hi ggg, you can listen to the most accurate reconstructed homeric greek recording i've heard here:
it's better than daitz, because he holds his notes rather than sliding around between notes. an ancient authority on greek music (aristoxenus) says that in reading poetry you hold your notes, but in speaking prose you slide between pitches constantly.
also at the top-left of the page there's a link "ancient greek music": the author has reconstructed the few surviving substantial bits of greek music, so that you can hear what it sounded like. there he only uses synthesised instruments though. there are at least 2 recordings out there of the same fragments performed with real reconstructed instruments and voices. 2 of the surviving bits of music are from choruses of euripides; one recording i've heard is a french one, where they got a master french instrument maker to recreate the ancient instruments and they got a chorus to sing euripides using the proper greek scales. it's worth finding.
another site with reconstructed recordings is here:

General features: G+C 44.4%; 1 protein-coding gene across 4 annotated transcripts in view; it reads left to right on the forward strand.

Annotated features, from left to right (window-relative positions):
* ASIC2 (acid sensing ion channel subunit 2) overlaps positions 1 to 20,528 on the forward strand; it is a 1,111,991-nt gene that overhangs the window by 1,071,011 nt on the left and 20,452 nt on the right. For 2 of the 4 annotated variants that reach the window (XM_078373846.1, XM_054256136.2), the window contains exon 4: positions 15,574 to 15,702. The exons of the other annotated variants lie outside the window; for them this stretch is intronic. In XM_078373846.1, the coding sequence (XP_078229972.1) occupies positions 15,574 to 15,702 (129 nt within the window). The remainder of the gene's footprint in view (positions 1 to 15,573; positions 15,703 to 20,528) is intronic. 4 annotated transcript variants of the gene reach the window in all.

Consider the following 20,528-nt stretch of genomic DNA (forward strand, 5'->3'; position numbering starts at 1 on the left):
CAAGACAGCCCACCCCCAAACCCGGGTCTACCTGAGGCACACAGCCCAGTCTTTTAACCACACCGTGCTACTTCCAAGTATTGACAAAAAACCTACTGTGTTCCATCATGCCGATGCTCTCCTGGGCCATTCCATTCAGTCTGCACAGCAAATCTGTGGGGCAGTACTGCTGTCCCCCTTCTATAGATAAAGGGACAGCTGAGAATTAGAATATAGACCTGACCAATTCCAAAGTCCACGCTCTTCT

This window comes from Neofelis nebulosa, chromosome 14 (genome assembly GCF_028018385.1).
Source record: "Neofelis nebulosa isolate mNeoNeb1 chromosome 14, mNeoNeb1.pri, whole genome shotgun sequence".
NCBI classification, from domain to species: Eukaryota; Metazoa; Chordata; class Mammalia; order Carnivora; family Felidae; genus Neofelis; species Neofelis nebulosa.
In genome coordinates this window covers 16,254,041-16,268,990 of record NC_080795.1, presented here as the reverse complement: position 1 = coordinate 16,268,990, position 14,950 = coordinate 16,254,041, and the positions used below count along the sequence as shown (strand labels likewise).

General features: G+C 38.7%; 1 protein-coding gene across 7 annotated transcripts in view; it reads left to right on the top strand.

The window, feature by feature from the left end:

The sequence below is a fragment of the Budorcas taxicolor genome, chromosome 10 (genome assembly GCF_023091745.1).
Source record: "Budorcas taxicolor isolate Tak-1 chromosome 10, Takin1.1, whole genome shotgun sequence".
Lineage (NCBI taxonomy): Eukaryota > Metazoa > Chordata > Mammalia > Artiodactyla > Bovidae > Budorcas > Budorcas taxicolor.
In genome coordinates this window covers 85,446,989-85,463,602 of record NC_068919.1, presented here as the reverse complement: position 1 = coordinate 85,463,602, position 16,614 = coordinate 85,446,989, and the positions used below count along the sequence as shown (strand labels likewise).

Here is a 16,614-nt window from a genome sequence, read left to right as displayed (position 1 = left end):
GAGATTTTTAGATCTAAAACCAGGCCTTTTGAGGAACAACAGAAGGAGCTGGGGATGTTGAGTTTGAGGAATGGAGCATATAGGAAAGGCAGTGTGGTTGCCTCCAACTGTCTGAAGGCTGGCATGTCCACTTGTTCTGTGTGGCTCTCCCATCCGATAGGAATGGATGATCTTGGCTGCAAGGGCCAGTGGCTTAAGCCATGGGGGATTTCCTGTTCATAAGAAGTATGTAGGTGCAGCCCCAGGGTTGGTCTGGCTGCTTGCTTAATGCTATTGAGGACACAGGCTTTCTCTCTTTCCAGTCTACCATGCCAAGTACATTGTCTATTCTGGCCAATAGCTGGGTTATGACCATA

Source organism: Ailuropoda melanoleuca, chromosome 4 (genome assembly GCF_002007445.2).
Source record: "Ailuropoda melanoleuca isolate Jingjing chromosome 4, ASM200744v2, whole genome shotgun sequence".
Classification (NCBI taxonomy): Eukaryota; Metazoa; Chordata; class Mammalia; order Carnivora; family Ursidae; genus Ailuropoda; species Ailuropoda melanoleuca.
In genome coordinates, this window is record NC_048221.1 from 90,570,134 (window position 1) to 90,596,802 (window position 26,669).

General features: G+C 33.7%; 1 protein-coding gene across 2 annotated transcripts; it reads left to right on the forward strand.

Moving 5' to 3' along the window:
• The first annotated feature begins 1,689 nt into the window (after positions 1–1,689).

it has daitz recordings as well as some from other people; the best one is the sophocles one i think.
also i don't think it's a bad thing to begin with poetry rather than prose: professor harris wrote in an article on Pindar's Olympian 1:
I believe it makes little difference if one reads an easy or a hard text at the start, provided that the person is interested and aided by enthusiasm. Greek verse is in many ways easier to read than Attic prose since there is virtually no real Syntax to poetry beyond the placement of the words in artistic configuration, while prose sentences tends to be lengthy, stylistically manicured with mannerisms and conventions.
good luck with it